With global fuel prices consistently standing at low rates over the last few days, local fuel wholesalers are raking in whopping profits of VND1,800 per every liter of A92 gasoline, or tens of billions of dong every day.
While the public is badly hoping for a fuel price cut, the Ministry of Finance, which holds the right to make such a decision right, is still “watching over the global price fluctuation,” its representative said in an interview with Tuoi Tre Wednesday.
If the ministry does something, it said, it could reinstate the import duties slapped on fuel before a price cut would come into consideration.
“This is to ensure the interests between three parties: the government, wholesalers, and consumers,” the ministry said, an explanation that is well familiar to local consumers.
The A92 gasoline import price from Singapore, where Vietnam sources most of its fuel, on June 4 dropped to $104.9 a barrel, down by some $24 a barrel compared to certain sessions a month ago. Diesel and kerosene prices also fell to $112 a barrel and $109.9 a barrel, respectively, continuing their downward trend since late May.
Under the calculation stipulated by Decree No 84, the cost price of domestic A92 gasoline is currently VND1,400 a liter lower than the retail price. Similarly, the fat profits local fuel wholesalers are pocketing are VND1,370 a liter for diesel oil.
But the above figures are calculated based on the 30-day average price as required by the decree, while fuel wholesalers said a batch of imported fuel can be sold out within just seven to ten days.
Therefore, given the imported price of A92 petrol over the last ten days, the profits they have actually raked in can amount to as much as VND1,800 a liter.
In a better illustration, taking the import price of June 4, the gap between cost price and retail price for gasoline is an enormous VND2,800 a liter.
While some wholesalers have admitted that domestic fuel retail prices could well be slashed at the moment, none have made a move to call on the finance ministry to announce such a price cut.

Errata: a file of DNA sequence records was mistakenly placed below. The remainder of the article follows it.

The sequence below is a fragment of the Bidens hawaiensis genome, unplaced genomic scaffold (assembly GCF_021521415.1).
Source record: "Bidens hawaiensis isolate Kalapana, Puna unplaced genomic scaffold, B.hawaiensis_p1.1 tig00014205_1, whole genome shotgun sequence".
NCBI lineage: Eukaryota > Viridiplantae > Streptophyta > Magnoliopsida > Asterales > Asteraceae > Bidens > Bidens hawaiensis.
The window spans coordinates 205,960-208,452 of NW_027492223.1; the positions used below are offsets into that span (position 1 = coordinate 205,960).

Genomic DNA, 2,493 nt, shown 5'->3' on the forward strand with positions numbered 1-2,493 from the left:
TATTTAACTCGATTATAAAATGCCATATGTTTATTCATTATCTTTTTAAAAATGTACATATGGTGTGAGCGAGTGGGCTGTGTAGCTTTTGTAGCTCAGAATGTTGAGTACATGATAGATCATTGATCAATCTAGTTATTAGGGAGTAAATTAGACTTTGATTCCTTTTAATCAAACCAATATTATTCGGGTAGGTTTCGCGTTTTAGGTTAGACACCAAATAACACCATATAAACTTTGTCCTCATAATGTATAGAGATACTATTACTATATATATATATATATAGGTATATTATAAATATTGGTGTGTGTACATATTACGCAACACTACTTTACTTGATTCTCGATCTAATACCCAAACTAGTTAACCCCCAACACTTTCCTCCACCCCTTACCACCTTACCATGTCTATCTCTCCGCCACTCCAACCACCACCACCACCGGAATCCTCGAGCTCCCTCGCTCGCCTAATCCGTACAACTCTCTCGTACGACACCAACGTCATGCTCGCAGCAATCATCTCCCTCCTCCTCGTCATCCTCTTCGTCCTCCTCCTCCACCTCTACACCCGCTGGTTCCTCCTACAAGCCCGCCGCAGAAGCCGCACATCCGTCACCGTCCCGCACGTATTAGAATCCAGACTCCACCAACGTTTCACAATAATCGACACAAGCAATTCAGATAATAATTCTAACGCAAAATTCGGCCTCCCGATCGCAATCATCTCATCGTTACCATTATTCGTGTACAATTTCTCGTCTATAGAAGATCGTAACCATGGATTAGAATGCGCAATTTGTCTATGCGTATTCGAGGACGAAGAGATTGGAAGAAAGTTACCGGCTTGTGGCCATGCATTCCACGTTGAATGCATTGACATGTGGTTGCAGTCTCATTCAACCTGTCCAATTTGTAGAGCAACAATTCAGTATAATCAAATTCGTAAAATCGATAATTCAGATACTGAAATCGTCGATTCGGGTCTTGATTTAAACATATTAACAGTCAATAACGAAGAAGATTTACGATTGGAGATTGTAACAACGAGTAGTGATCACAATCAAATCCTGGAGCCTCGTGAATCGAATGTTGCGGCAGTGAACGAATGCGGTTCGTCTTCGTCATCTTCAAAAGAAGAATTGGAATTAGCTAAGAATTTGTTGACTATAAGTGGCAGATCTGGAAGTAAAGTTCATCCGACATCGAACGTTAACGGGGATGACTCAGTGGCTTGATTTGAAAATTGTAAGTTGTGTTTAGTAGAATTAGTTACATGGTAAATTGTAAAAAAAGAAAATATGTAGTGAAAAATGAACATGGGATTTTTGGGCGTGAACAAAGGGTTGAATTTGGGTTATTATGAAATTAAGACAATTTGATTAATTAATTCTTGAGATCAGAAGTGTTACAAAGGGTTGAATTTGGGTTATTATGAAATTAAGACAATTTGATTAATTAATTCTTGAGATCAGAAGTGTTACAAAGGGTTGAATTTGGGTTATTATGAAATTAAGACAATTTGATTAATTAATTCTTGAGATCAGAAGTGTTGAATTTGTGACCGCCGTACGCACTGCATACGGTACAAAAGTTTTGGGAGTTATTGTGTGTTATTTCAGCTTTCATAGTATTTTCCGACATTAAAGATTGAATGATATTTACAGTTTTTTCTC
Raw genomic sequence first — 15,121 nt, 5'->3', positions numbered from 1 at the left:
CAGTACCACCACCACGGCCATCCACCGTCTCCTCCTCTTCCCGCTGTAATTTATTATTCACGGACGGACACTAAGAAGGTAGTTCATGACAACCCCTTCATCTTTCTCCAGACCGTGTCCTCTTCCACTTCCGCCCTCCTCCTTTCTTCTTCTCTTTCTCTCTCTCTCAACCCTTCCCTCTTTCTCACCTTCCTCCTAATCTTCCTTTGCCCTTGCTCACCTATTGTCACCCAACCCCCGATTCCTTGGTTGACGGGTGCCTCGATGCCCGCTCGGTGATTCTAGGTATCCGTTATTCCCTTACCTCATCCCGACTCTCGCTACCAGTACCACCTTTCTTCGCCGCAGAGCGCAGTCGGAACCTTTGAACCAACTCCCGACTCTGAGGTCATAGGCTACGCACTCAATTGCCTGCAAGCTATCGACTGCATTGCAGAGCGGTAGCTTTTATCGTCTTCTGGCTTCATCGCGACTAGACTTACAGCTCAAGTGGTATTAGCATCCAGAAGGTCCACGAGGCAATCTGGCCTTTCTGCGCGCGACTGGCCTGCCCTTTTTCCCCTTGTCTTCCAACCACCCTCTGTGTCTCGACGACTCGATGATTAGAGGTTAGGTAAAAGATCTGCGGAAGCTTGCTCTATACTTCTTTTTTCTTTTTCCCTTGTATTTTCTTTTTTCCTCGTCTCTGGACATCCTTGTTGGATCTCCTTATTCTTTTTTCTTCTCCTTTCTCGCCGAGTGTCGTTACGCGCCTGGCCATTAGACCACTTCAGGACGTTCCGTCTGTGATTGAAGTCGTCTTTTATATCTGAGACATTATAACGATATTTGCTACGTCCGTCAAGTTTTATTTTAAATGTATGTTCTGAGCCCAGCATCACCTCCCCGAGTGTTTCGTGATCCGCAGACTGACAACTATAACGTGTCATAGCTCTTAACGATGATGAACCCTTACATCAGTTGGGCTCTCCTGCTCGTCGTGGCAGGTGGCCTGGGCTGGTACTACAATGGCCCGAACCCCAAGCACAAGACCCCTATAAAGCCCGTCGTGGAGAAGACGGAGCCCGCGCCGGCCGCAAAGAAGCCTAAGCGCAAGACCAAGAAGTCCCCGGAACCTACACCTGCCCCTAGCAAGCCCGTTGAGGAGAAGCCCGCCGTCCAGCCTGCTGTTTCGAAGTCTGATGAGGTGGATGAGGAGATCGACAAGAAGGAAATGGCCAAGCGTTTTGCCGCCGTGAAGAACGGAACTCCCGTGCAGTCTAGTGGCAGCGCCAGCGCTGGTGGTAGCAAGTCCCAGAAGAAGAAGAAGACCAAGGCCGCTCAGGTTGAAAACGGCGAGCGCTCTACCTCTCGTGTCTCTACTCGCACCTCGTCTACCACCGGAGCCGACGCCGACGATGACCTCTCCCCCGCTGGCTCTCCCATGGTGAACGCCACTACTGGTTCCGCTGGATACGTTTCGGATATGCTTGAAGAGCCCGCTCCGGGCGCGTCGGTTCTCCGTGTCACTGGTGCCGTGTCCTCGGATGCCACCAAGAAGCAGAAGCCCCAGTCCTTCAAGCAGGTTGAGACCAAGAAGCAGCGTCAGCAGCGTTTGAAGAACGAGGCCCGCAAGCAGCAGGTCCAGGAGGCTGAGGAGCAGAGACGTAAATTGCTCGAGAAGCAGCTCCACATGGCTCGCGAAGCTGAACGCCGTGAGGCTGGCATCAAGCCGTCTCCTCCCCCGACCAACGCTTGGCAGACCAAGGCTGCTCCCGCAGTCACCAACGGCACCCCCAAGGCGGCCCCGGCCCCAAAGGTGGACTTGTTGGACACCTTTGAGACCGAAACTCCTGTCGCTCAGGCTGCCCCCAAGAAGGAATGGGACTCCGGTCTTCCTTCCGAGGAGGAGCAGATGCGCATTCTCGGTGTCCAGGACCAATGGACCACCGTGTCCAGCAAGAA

“We have to wait for the decision from the ministry,” they said, seeming to deliberately forget how they had scrambled to ask for a price hike to escape losses when global prices soared.
And now, instead of cutting prices, fuel wholesalers are hiking commissions for dealers because of what they say is “harsh competition in the fuel market.”
A fuel dealer in Ho Chi Minh City said the wholesaler that supplies fuel for his facility has hiked commissions four times since May 29, just a couple of days after fuel retail prices were cut by VND300-600 a liter.
S, the head of sales of a company who runs nearly 30 filling stations citywide, said he is receiving commission worth VND750 per every liter of oil and petrol.
But that is not the highest rate ever granted, fuel dealers say, referring to some small-scale wholesalers which pay their dealers nearly VND900 worth of commission on every liter of fuel.
Retail fuel prices in Vietnam have gained a total of VND3,000 a liter this year, following two price increases, with the latest falling on April 20.
The Ministry of Finance also imposed two price cuts last month, on May 9 and 23, but these only helped reduce prices by VND900 a liter.